Chronicling the life and times of Strickland House opens more than one window to life in Malta over the years. Starting out as a bastion of imperialism, Strickland House developed into a powerhouse of controversy, playing a leading role in the island’s social and political life.
As a curtain-raiser to the story proper, the book first maps out the lives of the protagonists – Lord Strickland, a politician whose career was as controversial as that of former Socialist prime minister Dom Mintoff, and of his daughter Mabel, journalist and politician of a formidable character. Strickland straddled island and empire politics, leaving better or for worse, in all the posts he occupied. However, his good deeds and successes were rarely fully appreciated as they were generally overshadowed by political confrontation and rancour. Strickland is generally painted either black or white. Strickland House attempts to draw a political correction, striking a long-overdue balance.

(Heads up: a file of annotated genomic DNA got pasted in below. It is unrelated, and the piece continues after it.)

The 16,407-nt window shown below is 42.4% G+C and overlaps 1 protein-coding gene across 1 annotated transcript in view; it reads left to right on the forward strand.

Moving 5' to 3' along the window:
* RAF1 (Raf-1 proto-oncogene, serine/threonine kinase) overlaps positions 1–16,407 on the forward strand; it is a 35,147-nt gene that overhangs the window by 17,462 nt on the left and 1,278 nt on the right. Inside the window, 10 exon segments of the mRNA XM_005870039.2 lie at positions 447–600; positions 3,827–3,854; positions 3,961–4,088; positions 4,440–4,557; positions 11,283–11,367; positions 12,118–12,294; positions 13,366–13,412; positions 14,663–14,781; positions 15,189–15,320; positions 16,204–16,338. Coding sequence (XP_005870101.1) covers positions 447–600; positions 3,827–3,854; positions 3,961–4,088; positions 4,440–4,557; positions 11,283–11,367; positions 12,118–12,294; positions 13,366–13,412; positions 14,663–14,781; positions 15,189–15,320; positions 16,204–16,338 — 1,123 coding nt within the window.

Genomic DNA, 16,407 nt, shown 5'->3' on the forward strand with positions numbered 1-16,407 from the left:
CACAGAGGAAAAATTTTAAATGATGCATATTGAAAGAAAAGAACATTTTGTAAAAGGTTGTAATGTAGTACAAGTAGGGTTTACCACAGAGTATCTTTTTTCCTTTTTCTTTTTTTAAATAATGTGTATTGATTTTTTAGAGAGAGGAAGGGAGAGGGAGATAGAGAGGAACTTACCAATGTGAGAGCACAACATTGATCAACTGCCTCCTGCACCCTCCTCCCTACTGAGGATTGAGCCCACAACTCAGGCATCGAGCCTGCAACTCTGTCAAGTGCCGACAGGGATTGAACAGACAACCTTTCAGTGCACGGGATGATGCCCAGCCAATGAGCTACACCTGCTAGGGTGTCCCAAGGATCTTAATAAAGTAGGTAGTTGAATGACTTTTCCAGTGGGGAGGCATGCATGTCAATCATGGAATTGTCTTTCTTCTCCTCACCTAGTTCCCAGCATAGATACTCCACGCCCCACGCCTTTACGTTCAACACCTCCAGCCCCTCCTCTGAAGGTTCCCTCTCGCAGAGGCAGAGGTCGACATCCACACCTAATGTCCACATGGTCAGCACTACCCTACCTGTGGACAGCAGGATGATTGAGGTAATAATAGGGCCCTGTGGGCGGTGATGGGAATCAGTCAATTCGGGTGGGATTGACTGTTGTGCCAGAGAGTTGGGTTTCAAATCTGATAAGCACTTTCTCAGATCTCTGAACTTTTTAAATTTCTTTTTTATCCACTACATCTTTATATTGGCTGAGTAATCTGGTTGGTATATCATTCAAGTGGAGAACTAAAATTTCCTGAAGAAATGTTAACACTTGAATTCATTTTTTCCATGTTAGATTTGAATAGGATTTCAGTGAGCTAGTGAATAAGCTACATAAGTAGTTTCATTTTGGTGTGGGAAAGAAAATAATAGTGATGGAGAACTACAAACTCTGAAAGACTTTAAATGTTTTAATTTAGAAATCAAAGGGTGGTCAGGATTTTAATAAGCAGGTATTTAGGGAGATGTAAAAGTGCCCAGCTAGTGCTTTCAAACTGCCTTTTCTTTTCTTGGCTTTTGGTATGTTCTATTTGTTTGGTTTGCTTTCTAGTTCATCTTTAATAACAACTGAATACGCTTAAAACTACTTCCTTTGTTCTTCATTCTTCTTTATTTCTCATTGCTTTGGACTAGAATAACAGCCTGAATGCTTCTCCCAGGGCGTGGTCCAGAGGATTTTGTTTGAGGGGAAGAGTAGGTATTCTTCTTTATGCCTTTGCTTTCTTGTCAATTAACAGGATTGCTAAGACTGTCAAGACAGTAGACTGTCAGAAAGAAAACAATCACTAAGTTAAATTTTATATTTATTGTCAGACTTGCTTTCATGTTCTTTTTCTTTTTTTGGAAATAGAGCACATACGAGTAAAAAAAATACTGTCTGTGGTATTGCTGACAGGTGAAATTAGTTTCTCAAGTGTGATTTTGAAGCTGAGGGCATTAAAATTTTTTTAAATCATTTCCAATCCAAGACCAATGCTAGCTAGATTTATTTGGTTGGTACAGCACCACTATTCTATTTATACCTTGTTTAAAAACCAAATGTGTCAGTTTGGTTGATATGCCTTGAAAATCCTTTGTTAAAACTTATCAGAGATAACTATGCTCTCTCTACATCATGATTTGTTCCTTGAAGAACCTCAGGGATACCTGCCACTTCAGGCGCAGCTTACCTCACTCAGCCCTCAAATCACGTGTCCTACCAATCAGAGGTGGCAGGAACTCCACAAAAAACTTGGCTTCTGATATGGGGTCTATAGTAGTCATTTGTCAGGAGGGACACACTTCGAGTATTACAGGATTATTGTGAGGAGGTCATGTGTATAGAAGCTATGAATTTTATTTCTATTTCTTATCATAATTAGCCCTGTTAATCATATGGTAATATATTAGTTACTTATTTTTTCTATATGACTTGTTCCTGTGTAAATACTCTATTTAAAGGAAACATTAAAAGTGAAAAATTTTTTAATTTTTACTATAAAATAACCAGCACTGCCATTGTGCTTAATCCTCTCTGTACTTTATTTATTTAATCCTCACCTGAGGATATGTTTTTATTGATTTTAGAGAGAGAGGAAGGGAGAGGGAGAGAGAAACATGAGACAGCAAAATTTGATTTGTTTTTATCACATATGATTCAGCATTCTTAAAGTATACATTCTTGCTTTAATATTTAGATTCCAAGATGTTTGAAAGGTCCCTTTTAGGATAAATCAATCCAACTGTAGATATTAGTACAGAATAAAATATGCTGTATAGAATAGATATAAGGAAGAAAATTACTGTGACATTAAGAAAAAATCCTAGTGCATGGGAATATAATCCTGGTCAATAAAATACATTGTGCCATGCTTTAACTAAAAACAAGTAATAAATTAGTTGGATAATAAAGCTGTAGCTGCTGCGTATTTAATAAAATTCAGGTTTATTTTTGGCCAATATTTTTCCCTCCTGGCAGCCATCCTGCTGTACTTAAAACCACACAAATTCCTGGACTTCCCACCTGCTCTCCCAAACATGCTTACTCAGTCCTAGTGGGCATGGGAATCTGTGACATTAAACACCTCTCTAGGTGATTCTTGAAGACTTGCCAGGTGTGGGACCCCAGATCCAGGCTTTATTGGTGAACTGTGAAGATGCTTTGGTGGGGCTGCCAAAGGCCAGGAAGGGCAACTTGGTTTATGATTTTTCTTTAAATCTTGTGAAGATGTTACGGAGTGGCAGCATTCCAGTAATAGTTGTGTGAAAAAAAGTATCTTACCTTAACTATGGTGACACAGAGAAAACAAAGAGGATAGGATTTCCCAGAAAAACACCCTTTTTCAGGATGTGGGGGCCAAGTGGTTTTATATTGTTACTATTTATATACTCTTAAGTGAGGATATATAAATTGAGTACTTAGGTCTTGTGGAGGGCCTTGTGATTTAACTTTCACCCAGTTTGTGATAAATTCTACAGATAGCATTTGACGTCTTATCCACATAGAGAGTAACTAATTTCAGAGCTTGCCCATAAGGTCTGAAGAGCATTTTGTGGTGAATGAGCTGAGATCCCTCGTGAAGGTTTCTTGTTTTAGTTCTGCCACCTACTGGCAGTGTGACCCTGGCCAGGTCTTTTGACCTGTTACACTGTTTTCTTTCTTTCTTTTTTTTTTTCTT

The book explores Strickland’s publishing ventures, from the time he set up his first printing house to the publication of his first political newspapers; the launching of Il-Berqa; the move to St Paul Street; and the launching of the English-language weekly newspaper, and of Strickland House’s flagship Times of Malta. Book Two will deal with the Times of Malta‘s war against the Daily Chronicle, the Times of Malta at war; the newspaper’s role in the case of the war internees, and their deportation to Uganda; and the state of play in politics as the war receded from Malta.